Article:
To really understand why German managers are outperforming their European rivals, you need to go to Cologne, specifically to the city of Bonn.
Bonn is most famous for being home to Beethoven House, a museum to mark the iconic composer's birthplace. In footballing terms, the game's best flock to Bonn for more than just music.
There you find the Hennes-Weisweiler Academy, the location of the most prestigious coaching course in the country. It is so successful it makes a case to be the world's leader.
Those who pass through the rigorous 11-month course have been setting the standards for peers dating back to 1947. Sunday's Champions League finalists Hansi Flick and Thomas Tuchel have graduated, as has RB Leipzig boss Julian Nagelsmann and title-winning Liverpool boss Jurgen Klopp. Their successes are no fluke.
To win a place on the course is no mean feat in itself. It is, for good reason, fiendishly tough to get in. Each year 24 bosses are inducted.
The aim is simple. The journey to get there is far from it.
Graduates work tirelessly over the span of 11 months to take the honorific title of Fußball-Lehrer, translated as 'Football Teacher'.
UEFA's Pro Licence course typically requires 240 hours work from bosses to complete the course and earn the elite coaching badge. At the Hennes-Weisweiler Academy it is expected that 800 hours are completed before graduating.
As of 2013, it was recorded that 1,000 managers in the country possessed the Pro Licence.
And so it should come as little surprise to see German managers top of the class right now.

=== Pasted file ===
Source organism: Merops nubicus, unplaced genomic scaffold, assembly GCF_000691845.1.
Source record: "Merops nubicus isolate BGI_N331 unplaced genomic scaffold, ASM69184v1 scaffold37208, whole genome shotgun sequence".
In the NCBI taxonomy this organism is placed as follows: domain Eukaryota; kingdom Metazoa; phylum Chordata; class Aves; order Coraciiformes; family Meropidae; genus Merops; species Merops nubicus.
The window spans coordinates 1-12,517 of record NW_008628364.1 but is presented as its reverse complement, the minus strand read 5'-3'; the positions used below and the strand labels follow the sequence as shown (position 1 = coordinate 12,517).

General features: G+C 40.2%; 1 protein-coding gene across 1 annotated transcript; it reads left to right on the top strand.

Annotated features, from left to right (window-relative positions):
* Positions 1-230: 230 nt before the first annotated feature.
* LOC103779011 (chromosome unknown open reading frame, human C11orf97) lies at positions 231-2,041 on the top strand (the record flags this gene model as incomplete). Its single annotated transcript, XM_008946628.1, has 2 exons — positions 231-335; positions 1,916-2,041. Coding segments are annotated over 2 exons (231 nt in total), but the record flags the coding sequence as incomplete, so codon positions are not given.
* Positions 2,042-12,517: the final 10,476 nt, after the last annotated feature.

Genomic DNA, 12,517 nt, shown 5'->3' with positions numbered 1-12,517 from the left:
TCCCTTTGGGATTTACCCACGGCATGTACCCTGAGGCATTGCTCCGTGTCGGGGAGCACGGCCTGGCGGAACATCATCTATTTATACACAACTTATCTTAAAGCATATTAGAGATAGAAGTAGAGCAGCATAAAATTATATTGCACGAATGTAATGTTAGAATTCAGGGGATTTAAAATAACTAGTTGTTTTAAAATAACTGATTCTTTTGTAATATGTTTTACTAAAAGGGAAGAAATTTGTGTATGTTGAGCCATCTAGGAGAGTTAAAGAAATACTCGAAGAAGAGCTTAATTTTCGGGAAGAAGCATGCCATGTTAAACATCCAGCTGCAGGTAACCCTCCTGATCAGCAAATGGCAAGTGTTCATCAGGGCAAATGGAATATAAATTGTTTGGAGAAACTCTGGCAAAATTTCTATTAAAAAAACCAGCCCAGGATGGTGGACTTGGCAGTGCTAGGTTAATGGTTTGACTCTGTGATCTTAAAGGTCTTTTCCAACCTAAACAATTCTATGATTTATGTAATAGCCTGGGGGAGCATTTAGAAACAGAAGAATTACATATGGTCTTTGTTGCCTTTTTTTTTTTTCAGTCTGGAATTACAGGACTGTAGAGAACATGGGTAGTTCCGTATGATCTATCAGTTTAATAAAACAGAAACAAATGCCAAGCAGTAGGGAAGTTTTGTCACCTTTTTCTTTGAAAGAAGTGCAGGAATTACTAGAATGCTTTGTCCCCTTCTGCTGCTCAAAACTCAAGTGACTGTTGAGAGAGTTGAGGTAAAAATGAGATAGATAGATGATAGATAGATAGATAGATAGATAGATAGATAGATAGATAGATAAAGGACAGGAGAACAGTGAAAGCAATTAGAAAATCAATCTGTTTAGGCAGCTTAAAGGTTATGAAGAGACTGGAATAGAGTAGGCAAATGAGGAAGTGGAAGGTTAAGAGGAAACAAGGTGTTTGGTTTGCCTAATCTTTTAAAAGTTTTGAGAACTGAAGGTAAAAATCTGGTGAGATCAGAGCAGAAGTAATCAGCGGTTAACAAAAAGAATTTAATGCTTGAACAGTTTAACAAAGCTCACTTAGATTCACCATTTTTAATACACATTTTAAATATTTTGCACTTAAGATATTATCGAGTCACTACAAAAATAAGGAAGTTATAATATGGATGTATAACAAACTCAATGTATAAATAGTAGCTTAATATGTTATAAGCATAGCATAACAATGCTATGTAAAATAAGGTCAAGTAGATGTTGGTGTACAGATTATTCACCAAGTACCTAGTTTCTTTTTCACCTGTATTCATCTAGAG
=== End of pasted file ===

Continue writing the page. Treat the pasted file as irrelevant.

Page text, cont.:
Take Flick and his unorthodox route to the Academy and then to Sunday's final in Lisbon.
He turned down an offer to join Stuttgart to complete an apprenticeship as a bank clerk aged 18.
Flick, now 55, made more than 100 appearances in Bayern's midfield but was hampered by injury. He left in 1990, made less than 50 appearances for Cologne before he called time on his playing career at 27. The decision was made to open a sports shop with his wife while he began coaching amateur side Victoria Bammental.
A move to Hoffenheim followed in 2000, winning promotion to the fourth tier. Three years into his tenure he graduated from the Hennes-Weisweiler Academy.
The study fascinated Flick an it was working as an assistant and sporting director under Giovanni Trappatoni at Red Bull Salzburg in 2006 that he credits as being critical to his developing tactical philosophy.
Being behind the scenes suited Flick then. The former bank clerk could educate himself, build up his philosophies before he stunned rivals with a near faultless showing as the main man back at Bayern.
Assistant to Joachim Low from 2006 with the German national team again aided his development. He learned how to win, toasting the World Cup in Brazil in 2014.
Despite only spending five years as a head coach before Bayern, when he was asked to step up from his role as assistant due to the self-imploding situation under Niko Kovac, he duly obliged.